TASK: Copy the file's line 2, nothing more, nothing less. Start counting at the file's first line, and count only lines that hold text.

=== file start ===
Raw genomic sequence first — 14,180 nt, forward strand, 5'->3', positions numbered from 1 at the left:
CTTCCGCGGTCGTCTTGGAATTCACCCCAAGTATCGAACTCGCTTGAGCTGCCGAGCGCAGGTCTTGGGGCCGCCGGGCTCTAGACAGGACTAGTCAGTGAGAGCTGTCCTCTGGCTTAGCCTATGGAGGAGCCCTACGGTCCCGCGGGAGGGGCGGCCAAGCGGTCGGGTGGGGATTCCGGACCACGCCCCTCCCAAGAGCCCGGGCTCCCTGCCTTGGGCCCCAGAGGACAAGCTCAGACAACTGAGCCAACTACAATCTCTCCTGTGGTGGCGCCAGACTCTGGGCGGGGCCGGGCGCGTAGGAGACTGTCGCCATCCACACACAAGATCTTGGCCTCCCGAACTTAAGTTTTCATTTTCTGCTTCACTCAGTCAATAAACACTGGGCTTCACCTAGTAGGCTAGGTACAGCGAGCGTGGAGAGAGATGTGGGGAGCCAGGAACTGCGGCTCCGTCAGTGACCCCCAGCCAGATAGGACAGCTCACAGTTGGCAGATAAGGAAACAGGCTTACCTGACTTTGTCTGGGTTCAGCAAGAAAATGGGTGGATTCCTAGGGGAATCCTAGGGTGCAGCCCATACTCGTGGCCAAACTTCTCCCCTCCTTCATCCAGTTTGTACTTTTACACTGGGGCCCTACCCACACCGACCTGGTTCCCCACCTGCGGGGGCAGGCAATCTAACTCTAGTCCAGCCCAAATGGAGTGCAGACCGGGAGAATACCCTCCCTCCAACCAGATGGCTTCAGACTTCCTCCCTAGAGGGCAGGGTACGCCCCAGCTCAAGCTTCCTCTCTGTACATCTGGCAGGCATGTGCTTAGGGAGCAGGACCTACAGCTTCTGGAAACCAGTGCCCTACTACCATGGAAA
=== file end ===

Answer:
CTTCCGCGGTCGTCTTGGAATTCACCCCAAGTATCGAACTCGCTTGAGCTGCCGAGCGCAGGTCTTGGGGCCGCCGGGCTCTAGACAGGACTAGTCAGTGAGAGCTGTCCTCTGGCTTAGCCTATGGAGGAGCCCTACGGTCCCGCGGGAGGGGCGGCCAAGCGGTCGGGTGGGGATTCCGGACCACGCCCCTCCCAAGAGCCCGGGCTCCCTGCCTTGGGCCCCAGAGGACAAGCTCAGACAACTGAGCCAACTACAATCTCTCCTGTGGTGGCGCCAGACTCTGGGCGGGGCCGGGCGCGTAGGAGACTGTCGCCATCCACACACAAGATCTTGGCCTCCCGAACTTAAGTTTTCATTTTCTGCTTCACTCAGTCAATAAACACTGGGCTTCACCTAGTAGGCTAGGTACAGCGAGCGTGGAGAGAGATGTGGGGAGCCAGGAACTGCGGCTCCGTCAGTGACCCCCAGCCAGATAGGACAGCTCACAGTTGGCAGATAAGGAAACAGGCTTACCTGACTTTGTCTGGGTTCAGCAAGAAAATGGGTGGATTCCTAGGGGAATCCTAGGGTGCAGCCCATACTCGTGGCCAAACTTCTCCCCTCCTTCATCCAGTTTGTACTTTTACACTGGGGCCCTACCCACACCGACCTGGTTCCCCACCTGCGGGGGCAGGCAATCTAACTCTAGTCCAGCCCAAATGGAGTGCAGACCGGGAGAATACCCTCCCTCCAACCAGATGGCTTCAGACTTCCTCCCTAGAGGGCAGGGTACGCCCCAGCTCAAGCTTCCTCTCTGTACATCTGGCAGGCATGTGCTTAGGGAGCAGGACCTACAGCTTCTGGAAACCAGTGCCCTACTACCATGGAAA